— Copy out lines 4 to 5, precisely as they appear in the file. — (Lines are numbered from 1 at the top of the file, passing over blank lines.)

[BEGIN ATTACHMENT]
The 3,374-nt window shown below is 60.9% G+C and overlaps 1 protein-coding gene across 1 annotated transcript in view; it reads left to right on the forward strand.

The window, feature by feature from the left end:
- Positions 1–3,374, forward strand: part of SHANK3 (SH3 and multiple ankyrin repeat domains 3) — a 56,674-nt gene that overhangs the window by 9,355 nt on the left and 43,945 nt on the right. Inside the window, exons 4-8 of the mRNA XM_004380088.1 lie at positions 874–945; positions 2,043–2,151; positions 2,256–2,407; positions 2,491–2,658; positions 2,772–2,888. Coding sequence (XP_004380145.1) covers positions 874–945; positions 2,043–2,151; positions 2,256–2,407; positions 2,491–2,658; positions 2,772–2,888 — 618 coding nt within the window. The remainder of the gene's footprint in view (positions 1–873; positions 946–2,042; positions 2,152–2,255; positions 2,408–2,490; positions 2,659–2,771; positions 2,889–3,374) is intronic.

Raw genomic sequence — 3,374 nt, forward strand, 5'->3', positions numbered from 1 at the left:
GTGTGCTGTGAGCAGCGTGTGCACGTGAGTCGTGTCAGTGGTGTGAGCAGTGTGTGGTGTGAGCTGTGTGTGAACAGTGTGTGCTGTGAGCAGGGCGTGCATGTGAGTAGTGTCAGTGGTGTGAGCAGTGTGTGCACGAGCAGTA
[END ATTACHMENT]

Raw genomic sequence — 3,374 nt, forward strand, 5'->3', positions numbered from 1 at the left:
GTGTGCTGTGAGCAGCGTGTGCACGTGAGTCGTGTCAGTGGTGTGAGCAGTGTGTGGTGTGAGCTGTGTGTGAACAGTGTGTGCTGTGAGCAGGGCGTGCATGTGAGTAGTGTCAGTGGTGTGAGCAGTGTGTGCACGAGCAGTA